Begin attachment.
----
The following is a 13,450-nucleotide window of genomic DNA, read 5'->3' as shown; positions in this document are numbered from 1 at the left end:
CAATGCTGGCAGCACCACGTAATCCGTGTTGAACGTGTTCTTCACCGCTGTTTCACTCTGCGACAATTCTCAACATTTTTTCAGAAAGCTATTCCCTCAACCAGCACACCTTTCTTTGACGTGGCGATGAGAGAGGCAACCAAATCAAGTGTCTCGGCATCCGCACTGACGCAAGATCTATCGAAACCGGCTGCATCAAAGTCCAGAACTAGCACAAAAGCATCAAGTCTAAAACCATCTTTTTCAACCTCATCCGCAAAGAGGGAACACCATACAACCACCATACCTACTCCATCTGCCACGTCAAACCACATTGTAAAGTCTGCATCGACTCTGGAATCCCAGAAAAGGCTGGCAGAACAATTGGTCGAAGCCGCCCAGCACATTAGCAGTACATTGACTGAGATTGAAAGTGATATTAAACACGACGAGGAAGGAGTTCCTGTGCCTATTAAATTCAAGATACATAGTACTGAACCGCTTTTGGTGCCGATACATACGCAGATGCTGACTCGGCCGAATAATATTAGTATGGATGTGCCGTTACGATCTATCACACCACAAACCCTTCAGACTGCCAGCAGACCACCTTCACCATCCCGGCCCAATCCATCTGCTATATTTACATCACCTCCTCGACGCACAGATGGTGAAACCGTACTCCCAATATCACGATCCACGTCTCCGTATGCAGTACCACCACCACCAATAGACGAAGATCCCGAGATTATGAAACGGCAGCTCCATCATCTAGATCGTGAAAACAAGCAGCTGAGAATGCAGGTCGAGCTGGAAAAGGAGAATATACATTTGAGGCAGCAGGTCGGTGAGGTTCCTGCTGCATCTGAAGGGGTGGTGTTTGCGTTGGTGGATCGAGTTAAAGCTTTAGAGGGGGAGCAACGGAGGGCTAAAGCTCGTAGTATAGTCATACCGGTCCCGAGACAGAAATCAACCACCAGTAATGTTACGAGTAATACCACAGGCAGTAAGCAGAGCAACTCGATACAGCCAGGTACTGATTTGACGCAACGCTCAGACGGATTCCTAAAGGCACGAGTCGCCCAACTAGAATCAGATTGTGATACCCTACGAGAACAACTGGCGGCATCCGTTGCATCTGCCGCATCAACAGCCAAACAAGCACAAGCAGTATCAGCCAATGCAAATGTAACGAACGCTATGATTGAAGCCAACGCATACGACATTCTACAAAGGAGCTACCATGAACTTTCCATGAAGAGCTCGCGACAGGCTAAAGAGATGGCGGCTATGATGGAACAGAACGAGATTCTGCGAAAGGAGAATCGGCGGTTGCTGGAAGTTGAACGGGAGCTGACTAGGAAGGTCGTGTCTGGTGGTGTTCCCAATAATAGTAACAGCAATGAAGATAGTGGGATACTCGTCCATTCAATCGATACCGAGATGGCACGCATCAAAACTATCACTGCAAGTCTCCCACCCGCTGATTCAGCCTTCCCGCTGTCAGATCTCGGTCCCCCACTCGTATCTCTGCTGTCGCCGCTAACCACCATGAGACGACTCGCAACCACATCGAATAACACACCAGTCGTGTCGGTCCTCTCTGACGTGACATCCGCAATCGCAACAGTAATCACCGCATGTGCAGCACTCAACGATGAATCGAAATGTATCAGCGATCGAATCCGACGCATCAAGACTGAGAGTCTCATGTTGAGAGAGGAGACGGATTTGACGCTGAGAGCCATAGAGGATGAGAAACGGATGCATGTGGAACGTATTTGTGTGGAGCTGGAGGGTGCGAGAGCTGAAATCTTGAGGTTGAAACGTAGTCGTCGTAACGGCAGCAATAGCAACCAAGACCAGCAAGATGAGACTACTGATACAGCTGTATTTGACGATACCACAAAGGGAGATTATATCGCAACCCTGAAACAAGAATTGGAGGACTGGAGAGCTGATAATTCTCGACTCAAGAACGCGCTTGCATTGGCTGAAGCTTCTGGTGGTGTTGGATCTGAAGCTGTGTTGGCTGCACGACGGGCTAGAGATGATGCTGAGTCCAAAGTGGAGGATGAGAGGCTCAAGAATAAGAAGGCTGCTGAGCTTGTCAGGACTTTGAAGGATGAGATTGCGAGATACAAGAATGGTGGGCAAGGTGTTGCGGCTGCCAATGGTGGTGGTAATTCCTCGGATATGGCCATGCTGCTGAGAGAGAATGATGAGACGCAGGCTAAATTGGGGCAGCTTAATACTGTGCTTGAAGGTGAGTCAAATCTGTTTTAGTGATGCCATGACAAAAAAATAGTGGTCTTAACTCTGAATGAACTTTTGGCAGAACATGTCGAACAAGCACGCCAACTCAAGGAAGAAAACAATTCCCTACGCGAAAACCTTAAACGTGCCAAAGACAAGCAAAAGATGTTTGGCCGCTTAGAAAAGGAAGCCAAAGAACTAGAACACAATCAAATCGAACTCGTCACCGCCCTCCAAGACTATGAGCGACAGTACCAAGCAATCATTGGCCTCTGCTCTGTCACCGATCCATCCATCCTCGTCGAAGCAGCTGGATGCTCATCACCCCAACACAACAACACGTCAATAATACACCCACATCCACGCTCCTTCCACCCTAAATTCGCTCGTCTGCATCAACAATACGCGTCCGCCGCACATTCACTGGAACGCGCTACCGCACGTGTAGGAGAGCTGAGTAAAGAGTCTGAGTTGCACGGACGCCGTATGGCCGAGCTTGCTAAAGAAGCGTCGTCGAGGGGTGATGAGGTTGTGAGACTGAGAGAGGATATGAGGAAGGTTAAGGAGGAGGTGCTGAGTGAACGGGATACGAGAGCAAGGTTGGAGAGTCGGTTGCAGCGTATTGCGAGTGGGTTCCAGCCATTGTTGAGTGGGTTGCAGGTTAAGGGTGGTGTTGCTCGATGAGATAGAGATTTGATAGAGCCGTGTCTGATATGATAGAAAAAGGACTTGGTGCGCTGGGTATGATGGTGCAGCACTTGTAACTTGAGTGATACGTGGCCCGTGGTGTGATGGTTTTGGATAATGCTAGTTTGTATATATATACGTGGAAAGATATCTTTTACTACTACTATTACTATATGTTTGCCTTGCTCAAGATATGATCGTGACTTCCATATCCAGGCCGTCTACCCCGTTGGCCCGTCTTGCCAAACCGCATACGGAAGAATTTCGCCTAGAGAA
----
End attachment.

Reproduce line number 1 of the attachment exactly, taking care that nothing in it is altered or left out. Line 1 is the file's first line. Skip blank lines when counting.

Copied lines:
The following is a 13,450-nucleotide window of genomic DNA, read 5'->3' as shown; positions in this document are numbered from 1 at the left end: